US 6796408 B2
A method is provided for damping vibrations in a turbine. The method includes performing structural dynamics analysis on the turbine to determine at least one area of high vibrational stress on the turbine, and performing thermal analysis of the turbine to determine at least an approximated maximum operating temperature at the area of high vibrational stress. Additionally, the method includes utilizing hysteresis damping to dampen operational vibrations. The hysteresis damping includes selecting a shape memory alloy (SMA) having a martensitic-to-austenite transformation temperature substantially similar to the approximate maximum operating temperature of the component at the area of high vibrational stress, and disposing the selected SMA on the turbine on the related area of high vibratory stress.
1. A method for damping vibrations in a turbine engine during operation, wherein said method comprises:
determining at least one area of high vibratory stress on a component of the turbine engine;
determining at least an approximate maximum operating temperature at the area of high vibratory stress;
disposing a shape memory alloy (SMA) on a surface of the component at the area of high vibratory stress such that the SMA is an integral part of the surface; and
utilizing hysteresis damping to dampen vibrations at the area of high vibratory stress based on the approximate maximum operating temperature.
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9. A turbine engine resistive to vibratory damage during operation, said turbine engine comprising:
a disk rotatably mounted within said housing;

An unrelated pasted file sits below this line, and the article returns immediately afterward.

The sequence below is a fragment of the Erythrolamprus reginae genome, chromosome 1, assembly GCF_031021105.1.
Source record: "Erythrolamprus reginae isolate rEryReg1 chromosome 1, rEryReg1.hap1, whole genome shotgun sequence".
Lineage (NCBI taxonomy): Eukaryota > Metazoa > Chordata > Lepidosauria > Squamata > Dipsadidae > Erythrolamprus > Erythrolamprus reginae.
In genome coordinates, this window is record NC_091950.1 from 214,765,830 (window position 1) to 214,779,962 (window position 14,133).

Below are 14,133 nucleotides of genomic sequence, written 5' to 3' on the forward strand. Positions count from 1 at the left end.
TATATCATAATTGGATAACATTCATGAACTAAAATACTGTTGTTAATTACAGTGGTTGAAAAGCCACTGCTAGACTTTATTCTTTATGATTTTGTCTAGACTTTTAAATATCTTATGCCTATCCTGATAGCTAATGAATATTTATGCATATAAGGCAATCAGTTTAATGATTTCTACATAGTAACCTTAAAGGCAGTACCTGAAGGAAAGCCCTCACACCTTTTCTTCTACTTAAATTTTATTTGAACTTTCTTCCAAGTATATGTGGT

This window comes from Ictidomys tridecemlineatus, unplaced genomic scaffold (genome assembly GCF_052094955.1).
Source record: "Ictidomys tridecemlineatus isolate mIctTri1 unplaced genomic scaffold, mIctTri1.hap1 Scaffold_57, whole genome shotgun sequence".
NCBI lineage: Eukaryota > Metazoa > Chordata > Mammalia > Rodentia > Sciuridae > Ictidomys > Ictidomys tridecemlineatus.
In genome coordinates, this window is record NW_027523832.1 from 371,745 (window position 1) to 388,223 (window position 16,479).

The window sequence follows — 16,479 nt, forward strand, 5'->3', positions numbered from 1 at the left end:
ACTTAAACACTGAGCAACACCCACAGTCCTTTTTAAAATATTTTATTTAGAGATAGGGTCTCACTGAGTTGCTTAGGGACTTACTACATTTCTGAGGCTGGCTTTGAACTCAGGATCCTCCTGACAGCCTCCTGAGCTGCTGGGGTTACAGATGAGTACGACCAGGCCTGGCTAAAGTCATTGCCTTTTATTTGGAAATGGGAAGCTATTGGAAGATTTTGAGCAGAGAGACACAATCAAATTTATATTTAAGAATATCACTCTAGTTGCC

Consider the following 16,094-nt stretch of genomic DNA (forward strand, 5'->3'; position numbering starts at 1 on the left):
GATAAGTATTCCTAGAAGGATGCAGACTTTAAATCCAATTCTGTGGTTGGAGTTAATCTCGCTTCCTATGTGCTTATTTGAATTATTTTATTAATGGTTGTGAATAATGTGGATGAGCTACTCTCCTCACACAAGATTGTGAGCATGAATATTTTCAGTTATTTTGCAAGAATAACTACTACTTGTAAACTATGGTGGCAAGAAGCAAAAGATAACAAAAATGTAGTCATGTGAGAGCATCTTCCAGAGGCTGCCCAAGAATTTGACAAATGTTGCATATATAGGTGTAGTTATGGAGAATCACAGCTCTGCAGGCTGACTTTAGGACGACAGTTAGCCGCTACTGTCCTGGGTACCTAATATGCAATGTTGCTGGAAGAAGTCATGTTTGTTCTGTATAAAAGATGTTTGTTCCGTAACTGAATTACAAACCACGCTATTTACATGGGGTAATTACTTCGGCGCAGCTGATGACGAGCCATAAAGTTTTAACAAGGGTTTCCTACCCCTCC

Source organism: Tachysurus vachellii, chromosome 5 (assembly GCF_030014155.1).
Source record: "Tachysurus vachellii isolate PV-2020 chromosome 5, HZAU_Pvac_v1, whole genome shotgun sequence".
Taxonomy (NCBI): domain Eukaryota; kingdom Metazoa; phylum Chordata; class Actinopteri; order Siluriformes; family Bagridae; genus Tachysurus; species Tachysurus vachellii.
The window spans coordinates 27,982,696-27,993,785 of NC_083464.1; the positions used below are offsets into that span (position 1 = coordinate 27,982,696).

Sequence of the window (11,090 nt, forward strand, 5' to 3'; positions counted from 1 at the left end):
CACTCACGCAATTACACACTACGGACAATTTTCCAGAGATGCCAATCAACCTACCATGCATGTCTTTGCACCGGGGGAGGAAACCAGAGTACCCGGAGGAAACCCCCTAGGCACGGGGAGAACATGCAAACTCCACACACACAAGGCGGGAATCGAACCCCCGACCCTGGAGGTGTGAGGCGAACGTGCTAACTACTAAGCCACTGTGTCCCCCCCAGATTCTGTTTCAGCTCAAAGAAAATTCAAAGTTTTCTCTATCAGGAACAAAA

at least one blade connected to said disk, at least one of said disk and said blade having at least one area susceptible to high vibratory stress during operation of said engine; and
a shape memory alloy (SMA) disposed on a surface of said blade or said disk at said area of high vibratory stress such that the SMA is an integral part of said surface, the SMA for dissipating vibrational energy in said turbine engine, wherein the dissipation of vibrational energy is a result of hysteresis loops generated by the SMA.
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17. A method for damping vibrations in a turbine during operation, wherein said method comprises:
performing thermal analysis of the turbine to determine at least an approximate maximum operating temperature;
selecting a shape memory alloy (SMA) having a martensitic-to-austenite transformation temperature substantially similar to the approximate maximum operating temperature of the turbine;
disposing the SMA on a surface of a component of the turbine at a location on the component of high vibratory stress such that the SMA is an integral part of the surface; and
utilizing hysteresis damping to dampen operational vibrations in the turbine independent from a determination of a resonant frequency of vibration in the turbine.
18. The method of
applying the SMA to the turbine using physical vapor deposition;
applying the SMA to the turbine using thermal spray cladding;
brazing the SMA to the turbine;
welding the SMA to the turbine; and
mechanically attaching the SMA to the turbine.
The invention relates generally to damping vibrations in dynamically loaded metal components. More specifically, the invention relates to utilizing Shape Memory Alloys (SMAs) for damping vibrations in rotating components and system lines, thereby reducing fatigue failures.